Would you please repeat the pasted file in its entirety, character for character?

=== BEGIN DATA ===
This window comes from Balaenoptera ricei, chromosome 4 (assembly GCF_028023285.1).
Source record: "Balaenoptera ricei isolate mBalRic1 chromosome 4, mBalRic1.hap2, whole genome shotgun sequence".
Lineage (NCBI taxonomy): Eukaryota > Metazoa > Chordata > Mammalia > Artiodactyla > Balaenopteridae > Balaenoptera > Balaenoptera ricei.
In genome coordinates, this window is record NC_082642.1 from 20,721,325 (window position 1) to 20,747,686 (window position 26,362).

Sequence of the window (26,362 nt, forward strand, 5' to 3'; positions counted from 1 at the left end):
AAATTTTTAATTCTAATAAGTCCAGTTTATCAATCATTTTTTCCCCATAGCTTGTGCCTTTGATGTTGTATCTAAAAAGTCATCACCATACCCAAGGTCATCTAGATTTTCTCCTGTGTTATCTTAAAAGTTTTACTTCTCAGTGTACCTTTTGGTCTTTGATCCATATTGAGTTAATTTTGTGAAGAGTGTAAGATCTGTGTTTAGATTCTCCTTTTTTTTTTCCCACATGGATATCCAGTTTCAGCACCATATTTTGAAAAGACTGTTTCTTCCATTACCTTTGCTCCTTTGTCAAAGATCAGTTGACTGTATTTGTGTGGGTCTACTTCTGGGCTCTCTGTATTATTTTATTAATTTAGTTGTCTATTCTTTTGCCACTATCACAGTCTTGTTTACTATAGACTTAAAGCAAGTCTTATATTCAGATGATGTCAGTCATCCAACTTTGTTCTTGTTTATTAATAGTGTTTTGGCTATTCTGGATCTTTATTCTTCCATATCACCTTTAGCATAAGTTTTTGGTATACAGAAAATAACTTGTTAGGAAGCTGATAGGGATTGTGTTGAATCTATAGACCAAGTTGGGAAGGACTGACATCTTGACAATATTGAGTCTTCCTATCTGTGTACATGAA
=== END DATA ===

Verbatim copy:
This window comes from Balaenoptera ricei, chromosome 4 (assembly GCF_028023285.1).
Source record: "Balaenoptera ricei isolate mBalRic1 chromosome 4, mBalRic1.hap2, whole genome shotgun sequence".
Lineage (NCBI taxonomy): Eukaryota > Metazoa > Chordata > Mammalia > Artiodactyla > Balaenopteridae > Balaenoptera > Balaenoptera ricei.
In genome coordinates, this window is record NC_082642.1 from 20,721,325 (window position 1) to 20,747,686 (window position 26,362).

Sequence of the window (26,362 nt, forward strand, 5' to 3'; positions counted from 1 at the left end):
AAATTTTTAATTCTAATAAGTCCAGTTTATCAATCATTTTTTCCCCATAGCTTGTGCCTTTGATGTTGTATCTAAAAAGTCATCACCATACCCAAGGTCATCTAGATTTTCTCCTGTGTTATCTTAAAAGTTTTACTTCTCAGTGTACCTTTTGGTCTTTGATCCATATTGAGTTAATTTTGTGAAGAGTGTAAGATCTGTGTTTAGATTCTCCTTTTTTTTTTCCCACATGGATATCCAGTTTCAGCACCATATTTTGAAAAGACTGTTTCTTCCATTACCTTTGCTCCTTTGTCAAAGATCAGTTGACTGTATTTGTGTGGGTCTACTTCTGGGCTCTCTGTATTATTTTATTAATTTAGTTGTCTATTCTTTTGCCACTATCACAGTCTTGTTTACTATAGACTTAAAGCAAGTCTTATATTCAGATGATGTCAGTCATCCAACTTTGTTCTTGTTTATTAATAGTGTTTTGGCTATTCTGGATCTTTATTCTTCCATATCACCTTTAGCATAAGTTTTTGGTATACAGAAAATAACTTGTTAGGAAGCTGATAGGGATTGTGTTGAATCTATAGACCAAGTTGGGAAGGACTGACATCTTGACAATATTGAGTCTTCCTATCTGTGTACATGAA